Ask Matt: What Does the Future Hold for ‘Will Trent’? Plus Viewer Impatience, Cancellation Remorse & More
Welcome to the Q&A with TV critic — also known to some TV fans as their “TV therapist” — Matt Roush, who’ll try to address whatever you love, loathe, are confused or frustrated or thrilled by in today’s vast TV landscape. (We know background music is too loud, but there’s always closed-captioning.)
One caution: This is a spoiler-free zone, so we won’t be addressing upcoming storylines here unless it’s already common knowledge. Please send your questions and comments to [email protected] and follow me on Twitter (@TVGMMattRoush). Look for Ask Matt columns on most Tuesdays and very occasional Fridays.
Staying Hopeful for Will Trent
Question: In your opinion, does Will Trent stand a chance of being renewed for a second season? I always feel like I’m the “Kiss of Death” when it comes to shows I really like. For me, this one’s a keeper. We need more Betty!! — Ronnie M.
Matt Roush: At this moment, I tend to look at every network show that hasn’t been automatically renewed as being “on the bubble,” but with Will Trent, I’m cautiously quite hopeful that its midseason run will continue into a second season. It’s a good fit for now with the Rookie shows on Tuesdays, a quirky alternative to CBS’s FBI trilogy. There seems to be just enough positive buzz around this series, inspired (loosely) by Karin Slaughter’s exceptional novels, and “Bad Bitch Betty” (as the chihuahua was dubbed last week) is, without doubt, a keeper. Though nothing like the Will of the books, physically anyway, Ramón Rodríguez has won me over, and Erika Christensen is perfect as his troubled soulmate, Angie. The rest of the cast is fine, even when the detective B-stories lean toward the generic. This is solid entertainment, and I hope ABC sticks with it. (Worst case, if it doesn’t come back, we still have a new Will Trent novel, After That Night, to anticipate this summer.)
The TV Waiting Game
Question: I’m just wondering what happened to HBO‘s White House Plumbers? I remember first hearing about it last year but never saw it in listings, though I was happily surprised when I saw it in this season’s “mid-season premiere” highlights for March (date TBA) but still haven’t seen it come up. I’m hoping HBO didn’t ceremoniously cancel it before it even premiered, as I’m reading they’ve done to quite a lot of shows. If you have any insight into what’s going on with this show, please let me know. – Dava S.
Matt Roush: I get the nervousness these days, when projects are shelved before they’re released or scrubbed from streaming sites when you might have expected certain shows always to be available. But that’s not the deal here. This Watergate-inspired docuseries, starring Woody Harrelson and Justin Theroux as the hapless masterminds of the break-in, can still be seen in HBO brand promos, and while a premiere date hasn’t been announced, you’re likely to be able to see it as soon as May. I imagine HBO is holding it back so it doesn’t have to compete for attention with the astounding final season of Succession.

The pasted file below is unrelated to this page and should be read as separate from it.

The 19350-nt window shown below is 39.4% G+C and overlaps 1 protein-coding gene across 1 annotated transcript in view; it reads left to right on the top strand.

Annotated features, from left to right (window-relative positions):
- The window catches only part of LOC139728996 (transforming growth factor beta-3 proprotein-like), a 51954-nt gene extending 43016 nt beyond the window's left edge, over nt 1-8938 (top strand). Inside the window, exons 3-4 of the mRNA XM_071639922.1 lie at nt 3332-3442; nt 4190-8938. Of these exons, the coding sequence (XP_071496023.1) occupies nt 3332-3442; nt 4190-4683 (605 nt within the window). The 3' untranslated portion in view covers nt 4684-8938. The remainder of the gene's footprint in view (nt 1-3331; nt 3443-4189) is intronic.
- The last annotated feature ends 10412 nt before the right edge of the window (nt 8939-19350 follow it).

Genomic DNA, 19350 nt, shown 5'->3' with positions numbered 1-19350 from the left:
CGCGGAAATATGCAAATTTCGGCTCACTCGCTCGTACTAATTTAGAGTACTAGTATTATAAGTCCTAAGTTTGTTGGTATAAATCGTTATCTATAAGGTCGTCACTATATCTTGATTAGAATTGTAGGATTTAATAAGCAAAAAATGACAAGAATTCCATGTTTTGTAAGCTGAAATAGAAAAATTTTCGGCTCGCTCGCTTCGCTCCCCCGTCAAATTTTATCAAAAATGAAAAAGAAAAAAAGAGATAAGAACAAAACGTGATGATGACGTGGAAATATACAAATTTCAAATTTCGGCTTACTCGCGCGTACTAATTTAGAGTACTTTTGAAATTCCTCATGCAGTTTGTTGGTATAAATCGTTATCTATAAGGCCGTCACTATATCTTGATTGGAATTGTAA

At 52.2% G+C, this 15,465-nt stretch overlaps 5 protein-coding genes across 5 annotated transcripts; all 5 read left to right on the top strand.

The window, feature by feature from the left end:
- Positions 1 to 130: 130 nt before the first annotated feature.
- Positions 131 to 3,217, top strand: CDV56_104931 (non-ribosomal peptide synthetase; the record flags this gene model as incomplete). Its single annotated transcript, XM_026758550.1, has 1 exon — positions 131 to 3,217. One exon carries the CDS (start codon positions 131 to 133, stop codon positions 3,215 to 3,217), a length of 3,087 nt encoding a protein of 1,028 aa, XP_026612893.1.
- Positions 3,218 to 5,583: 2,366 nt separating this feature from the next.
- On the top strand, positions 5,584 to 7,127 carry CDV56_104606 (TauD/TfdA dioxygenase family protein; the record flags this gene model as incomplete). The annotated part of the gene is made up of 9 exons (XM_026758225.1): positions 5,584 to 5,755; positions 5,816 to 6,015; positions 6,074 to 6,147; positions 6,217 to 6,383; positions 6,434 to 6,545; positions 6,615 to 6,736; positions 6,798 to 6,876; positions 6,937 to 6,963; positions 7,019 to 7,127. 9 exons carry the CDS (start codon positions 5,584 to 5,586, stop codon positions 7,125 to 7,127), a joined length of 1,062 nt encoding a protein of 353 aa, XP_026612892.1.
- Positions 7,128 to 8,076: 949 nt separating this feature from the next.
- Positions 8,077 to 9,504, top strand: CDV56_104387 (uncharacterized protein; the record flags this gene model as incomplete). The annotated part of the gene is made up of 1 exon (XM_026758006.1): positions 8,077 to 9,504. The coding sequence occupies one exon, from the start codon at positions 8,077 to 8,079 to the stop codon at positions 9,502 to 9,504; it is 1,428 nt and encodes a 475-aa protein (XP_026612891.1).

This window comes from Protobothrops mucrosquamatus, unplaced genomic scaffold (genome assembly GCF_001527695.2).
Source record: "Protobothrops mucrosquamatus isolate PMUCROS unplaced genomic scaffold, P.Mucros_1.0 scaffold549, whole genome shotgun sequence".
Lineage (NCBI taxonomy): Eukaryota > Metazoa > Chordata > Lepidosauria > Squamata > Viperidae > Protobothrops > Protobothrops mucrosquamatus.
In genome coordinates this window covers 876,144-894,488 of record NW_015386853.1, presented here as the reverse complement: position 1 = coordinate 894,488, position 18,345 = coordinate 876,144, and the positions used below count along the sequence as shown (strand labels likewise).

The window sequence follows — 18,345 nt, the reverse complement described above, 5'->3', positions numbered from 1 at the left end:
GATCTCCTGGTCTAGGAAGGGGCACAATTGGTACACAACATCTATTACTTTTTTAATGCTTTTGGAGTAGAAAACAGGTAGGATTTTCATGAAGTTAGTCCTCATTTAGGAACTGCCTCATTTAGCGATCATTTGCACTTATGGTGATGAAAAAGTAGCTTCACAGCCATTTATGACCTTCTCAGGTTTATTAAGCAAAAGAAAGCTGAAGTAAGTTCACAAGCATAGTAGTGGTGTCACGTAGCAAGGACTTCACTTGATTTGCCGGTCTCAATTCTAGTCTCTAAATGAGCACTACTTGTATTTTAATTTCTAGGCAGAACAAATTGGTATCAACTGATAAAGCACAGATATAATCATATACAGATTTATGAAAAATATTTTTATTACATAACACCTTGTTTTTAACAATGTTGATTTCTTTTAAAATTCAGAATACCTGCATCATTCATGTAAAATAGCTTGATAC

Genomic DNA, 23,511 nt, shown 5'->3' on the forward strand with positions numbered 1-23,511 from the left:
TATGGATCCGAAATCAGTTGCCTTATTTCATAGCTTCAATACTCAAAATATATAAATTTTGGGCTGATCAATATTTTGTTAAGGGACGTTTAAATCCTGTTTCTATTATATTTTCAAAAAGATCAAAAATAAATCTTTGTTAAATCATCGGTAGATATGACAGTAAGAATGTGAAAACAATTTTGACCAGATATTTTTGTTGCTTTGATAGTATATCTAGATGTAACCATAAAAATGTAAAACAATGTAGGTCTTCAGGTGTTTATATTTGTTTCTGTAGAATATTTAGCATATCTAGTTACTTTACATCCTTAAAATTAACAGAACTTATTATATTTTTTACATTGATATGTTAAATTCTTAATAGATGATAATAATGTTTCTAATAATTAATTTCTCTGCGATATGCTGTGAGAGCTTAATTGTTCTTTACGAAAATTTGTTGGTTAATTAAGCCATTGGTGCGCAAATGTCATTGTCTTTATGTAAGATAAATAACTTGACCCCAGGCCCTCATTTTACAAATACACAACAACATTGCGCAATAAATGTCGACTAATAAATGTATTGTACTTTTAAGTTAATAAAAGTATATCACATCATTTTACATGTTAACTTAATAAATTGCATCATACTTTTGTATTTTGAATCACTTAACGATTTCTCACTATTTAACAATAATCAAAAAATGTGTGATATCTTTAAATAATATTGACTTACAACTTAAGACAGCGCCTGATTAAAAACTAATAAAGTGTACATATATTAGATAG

Question: I was wondering what CBS has done with Superfan? I was so excited when it was announced, but there has been no news about it, and their website says “coming this fall” … of 2022! Are they still moving forward with it? — Greg
Matt Roush: This musical game show is still shown as active on the network’s press site, and episodes are in the can, so while again no announcement has yet been made, I’m assuming this could be launched as part of CBS’s summer lineup, which as usual will be front-loaded with non-scripted programming. (It’s also possible, with guild strikes a possibility in the next few months, that the networks are stockpiling original shows to have something to air if new seasons of scripted series are delayed.) Sometimes you just need to be patient, because networks only reveal premiere dates when they’re ready to. Superfan, for those unaware of the premise, is a game show in which self-professed fans of musical superstars are challenged to prove just how much they know about talents including (in the first season) LL Cool J, Gloria Estefan, Shania Twain, Pitbull, Kelsea Ballerini, and Little Big Town.
Why No Specifics?
Question: This isn’t a big complaint, but it is annoying. Apple TV+, and now Netflix (with Murder Mystery 2), are advertising upcoming shows with trailers that end with “Streaming Soon.” Any idea why these services aren’t giving actual dates when they show the trailers? — Tom